Guts And Glory

Student examining specimen under a microscope


Turns out, fish parts speak volumes, even under the rookie scalpels of local high school science students. Guided last fall by USD biology professor Sue Lowery, Mater Dei Science Academy students learned how exercise enhances aerobic performance in different varieties of fish, and they sliced into fish specimens to identify fast-twitch sprinter muscles, slow-twitch endurance muscles as well as various organs.

Not surprisingly, the students approached their gutting lab work with youthful vigor. “They just dove in,” says Annette Ketner, USD senior director of Foundation Relations, who attended the workshop. “They were loving every minute of it.”

The workshop marked the beginning of a three-year collaboration between USD and Mater Dei Catholic High School in Chula Vista. Funded by a grant from The ALSAM Foundation to encourage science education and careers, the program gets promising Mater Dei scientists into labs and research fields with USD professors as mentors. The participants, totaling about 20, come from Mater Dei’s Science Academy,an accelerated program for some of the school’s brightest students.

Workshops, field trips and special events – all developed and run by USD science faculty – give the academy students a glimpse into a vibrant scientific community and offer experiences that are reserved for graduate students at most universities. Additionally, a summer internship program gives four rising seniors the chance to conduct research with a USD professor and present a poster on the project.

“It’s mind-boggling for me because I never thought I’d be able to do college work while I’m still in high school, or to be able to work one-on-one with a professor,” says Nick Day, who interned in comparative physiology and is considering a major in biology or environmental science.

The program highlights the collaborative nature of the sciences and the unique undergraduate research opportunities at USD.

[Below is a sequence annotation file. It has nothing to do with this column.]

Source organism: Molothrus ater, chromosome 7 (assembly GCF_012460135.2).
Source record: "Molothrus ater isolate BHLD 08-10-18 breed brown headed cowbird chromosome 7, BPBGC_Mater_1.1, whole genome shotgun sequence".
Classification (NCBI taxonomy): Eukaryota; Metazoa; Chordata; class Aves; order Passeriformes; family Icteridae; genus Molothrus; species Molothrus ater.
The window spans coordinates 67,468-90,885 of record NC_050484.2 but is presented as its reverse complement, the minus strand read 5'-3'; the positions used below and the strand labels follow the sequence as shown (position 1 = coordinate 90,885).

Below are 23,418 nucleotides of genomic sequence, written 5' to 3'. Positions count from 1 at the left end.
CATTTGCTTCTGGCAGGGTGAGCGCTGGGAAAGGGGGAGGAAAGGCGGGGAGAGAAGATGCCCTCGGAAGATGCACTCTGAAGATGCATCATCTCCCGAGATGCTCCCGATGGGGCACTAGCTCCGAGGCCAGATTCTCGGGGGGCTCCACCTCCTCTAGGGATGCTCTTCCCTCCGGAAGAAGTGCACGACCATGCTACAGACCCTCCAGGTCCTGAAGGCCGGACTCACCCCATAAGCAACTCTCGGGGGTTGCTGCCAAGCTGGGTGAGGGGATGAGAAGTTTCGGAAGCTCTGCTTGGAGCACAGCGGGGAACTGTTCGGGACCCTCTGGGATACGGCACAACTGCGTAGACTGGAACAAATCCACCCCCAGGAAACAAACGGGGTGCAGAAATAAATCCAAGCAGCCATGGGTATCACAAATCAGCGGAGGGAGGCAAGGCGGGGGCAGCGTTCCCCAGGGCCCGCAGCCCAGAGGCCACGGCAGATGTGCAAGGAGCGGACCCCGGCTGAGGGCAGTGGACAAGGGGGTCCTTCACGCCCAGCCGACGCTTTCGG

“The students see that this is more than just a science class,” says Pete Iovine, program manager and USD associate professor of chemistry and biochemistry. “There is an entire community out there that is interested in these questions. We like to think that, here, students really get hands-on training and that is the hallmark of a USD education in the sciences.”

The Science Academy students also explore college life by attending the annual Creative Collaborations student research expo, and then the juniors spend the night in the residence halls, each with a USD science student as host. “We got to know what it was like to be in college for a day,” says academy student Barbara Elenbaas, who plans to major in zoology or marine biology.

High expectations throughout the program have all of the students crunching calculus, working formulas and occasionally scratching their heads until the concepts click. And then, glory.

“In the beginning of the DNA workshop, they were saying it was over their heads. But by the end, they were high-fiving each other, saying, ‘I get it!'” says Bruce Edwards, assistant director of Foundation Relations.

“It’s so gratifying to know that our students are getting these advantages,” says Pat McGregor, Mater Dei science department chair and director of the Science Academy. “It is doing things for our students that we cannot do.”

The second year of the collaboration includes enhancements such as a broad theme to which all workshops and field trips tie a closer connection between the USD projects and Mater Dei lesson plans, enriching the entire curriculum for the students.

“We want to excel,” notes Iovine. “We want to do innovative things and we want the program to have sustainability. There is the energy and the will on USD’s side and the enthusiasm on Mater Dei’s side to do that. It’s been a very positive experience.” — Trisha J. Ratledge